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How To Choose A Data Center Colocation Location or Colocation Facility – Here are some preliminary things to consider while selecting a data center colocation facility. This article provides the basic  knowledge necessary to make a well-informed decision about where to locate your colocation equipment in a data center. If your IT operations space is insufficient, evaluation and planning is critical to continuing continuity and disaster recovery of your business.

Data Center Selection Process

1. Determine Your Data Center Requirements and Colocation Budget Requirements

How redundant is the data center, not including server, networking and mounting hardware, cables, and labor?  System down time is also costly.

Labor and parts fees required to set up the space are expensive. Recurring expenses include the cost of space, staffing, power; cooling, maintenance contracts, Internet bandwidth and cross connect fees to ISPs (Internet Service Provider) or NSPs (Network Service Provider).  Redundancy equals higher expense but can be critical. While price isn’t always the deciding factor, the up-time of your colocation space is!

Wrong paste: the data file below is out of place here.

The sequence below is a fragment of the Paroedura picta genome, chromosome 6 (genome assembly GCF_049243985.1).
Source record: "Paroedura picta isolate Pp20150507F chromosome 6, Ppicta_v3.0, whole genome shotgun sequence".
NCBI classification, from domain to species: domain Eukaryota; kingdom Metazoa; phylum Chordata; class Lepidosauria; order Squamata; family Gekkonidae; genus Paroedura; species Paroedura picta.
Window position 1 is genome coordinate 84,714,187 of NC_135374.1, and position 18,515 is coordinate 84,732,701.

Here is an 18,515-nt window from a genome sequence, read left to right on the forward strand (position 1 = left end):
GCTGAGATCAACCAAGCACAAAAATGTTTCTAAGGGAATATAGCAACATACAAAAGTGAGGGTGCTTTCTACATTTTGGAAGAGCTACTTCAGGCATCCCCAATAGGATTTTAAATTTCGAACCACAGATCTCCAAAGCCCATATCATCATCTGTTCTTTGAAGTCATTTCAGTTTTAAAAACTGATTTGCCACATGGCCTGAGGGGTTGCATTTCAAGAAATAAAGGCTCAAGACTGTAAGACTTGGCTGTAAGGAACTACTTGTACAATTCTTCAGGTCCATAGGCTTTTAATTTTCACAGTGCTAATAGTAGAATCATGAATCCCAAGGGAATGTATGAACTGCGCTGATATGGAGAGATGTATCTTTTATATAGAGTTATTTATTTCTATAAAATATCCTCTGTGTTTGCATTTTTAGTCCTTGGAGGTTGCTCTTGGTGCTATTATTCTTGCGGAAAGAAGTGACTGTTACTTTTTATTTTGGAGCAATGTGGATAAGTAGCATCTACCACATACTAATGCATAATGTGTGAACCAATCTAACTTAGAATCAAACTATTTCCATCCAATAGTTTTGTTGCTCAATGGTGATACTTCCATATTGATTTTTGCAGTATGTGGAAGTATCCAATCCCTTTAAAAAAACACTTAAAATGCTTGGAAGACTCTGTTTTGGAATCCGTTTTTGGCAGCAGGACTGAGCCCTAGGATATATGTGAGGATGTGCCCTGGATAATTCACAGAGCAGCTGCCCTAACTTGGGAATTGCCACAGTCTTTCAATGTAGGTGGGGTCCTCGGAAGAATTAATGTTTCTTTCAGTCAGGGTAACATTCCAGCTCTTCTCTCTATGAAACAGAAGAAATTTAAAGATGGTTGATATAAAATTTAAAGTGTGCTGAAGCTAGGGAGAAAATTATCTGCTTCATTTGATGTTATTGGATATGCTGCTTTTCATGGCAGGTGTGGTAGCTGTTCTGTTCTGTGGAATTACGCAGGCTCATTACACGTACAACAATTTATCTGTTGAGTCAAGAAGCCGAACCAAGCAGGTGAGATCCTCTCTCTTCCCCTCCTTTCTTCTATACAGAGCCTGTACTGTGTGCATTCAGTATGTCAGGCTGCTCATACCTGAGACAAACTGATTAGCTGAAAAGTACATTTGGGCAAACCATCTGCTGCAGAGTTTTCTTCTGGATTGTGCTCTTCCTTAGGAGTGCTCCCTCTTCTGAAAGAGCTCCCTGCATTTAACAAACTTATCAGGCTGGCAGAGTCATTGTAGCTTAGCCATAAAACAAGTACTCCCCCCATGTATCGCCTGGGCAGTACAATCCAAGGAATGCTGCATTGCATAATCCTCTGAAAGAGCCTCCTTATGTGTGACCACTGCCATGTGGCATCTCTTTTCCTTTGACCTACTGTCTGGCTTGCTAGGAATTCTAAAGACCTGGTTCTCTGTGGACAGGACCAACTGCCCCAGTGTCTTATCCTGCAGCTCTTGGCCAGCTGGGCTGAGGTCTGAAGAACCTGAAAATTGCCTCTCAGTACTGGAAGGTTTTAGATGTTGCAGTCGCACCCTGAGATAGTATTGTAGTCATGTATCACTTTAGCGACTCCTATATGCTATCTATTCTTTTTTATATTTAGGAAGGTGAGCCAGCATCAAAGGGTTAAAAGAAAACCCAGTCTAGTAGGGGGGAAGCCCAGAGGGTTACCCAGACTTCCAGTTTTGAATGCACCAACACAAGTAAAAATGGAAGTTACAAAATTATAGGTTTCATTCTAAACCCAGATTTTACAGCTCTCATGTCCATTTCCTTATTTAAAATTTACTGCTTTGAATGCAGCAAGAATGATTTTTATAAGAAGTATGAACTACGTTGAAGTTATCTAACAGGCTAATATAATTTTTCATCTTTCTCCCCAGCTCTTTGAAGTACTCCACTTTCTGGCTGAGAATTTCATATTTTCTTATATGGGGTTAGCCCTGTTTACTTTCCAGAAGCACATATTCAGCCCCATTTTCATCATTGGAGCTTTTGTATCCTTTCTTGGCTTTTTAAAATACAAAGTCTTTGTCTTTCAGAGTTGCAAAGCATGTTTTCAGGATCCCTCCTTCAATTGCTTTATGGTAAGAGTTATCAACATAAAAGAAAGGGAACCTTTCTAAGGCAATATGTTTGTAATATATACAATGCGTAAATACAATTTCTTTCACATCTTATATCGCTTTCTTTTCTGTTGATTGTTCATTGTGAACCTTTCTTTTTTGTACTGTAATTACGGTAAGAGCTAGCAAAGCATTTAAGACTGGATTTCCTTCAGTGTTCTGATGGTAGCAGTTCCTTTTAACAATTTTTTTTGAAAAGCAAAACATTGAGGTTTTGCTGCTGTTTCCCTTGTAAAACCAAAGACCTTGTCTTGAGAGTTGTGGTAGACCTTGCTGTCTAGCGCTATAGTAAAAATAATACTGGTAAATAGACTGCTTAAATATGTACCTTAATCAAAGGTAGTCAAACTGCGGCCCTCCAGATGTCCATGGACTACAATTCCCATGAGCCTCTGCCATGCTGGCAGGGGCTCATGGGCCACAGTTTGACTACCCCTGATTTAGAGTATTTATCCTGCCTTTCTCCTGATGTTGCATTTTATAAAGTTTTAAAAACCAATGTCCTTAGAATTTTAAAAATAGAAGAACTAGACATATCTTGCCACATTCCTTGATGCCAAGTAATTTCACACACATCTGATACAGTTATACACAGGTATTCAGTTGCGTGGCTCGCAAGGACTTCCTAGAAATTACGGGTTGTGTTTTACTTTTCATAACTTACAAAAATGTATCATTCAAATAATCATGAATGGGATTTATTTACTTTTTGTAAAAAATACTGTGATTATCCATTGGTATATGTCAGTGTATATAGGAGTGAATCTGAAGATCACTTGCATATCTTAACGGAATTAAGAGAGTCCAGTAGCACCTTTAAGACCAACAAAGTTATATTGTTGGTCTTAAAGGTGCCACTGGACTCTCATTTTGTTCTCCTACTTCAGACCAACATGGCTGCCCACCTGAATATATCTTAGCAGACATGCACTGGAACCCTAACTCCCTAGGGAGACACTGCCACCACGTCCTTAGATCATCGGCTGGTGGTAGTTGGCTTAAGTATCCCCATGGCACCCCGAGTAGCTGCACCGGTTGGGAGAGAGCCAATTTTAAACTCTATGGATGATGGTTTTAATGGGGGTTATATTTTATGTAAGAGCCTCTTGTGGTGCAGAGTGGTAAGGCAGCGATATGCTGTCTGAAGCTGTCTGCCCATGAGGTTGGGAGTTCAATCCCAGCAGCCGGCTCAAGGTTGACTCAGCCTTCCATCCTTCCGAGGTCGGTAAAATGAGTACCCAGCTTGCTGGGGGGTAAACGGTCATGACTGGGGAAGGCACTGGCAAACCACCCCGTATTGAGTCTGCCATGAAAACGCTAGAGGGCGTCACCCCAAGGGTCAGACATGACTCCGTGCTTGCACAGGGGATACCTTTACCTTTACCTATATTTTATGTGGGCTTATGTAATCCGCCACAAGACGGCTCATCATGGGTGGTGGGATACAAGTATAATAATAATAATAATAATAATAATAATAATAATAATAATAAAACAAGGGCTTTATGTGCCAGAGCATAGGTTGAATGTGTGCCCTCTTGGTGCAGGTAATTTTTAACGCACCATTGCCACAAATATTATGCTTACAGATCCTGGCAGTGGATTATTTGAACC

2. Data Center Security

First, consider physical security.  The SANS Institute review issued a checklist located at www.sans.org.  Other assessments include site location, perimeter, computer room access, facilities, users and disaster recovery.

Some businesses are accountable to compliances such as HIPPA, PCI or Sarbanes-Oxley.    Ensure data center provider’s willingness to allow auditors escorted access as required, to verify controls are in place.

Security is paramount.  Review considered company’s SANS checklist.  Choose one with SSAE 16 (SAS70) certification to ensure meeting compliance objectives. Always review the last audit conducted at the data center to evaluate their performance.

3. Determine Space and Power Requirements For Colocation Space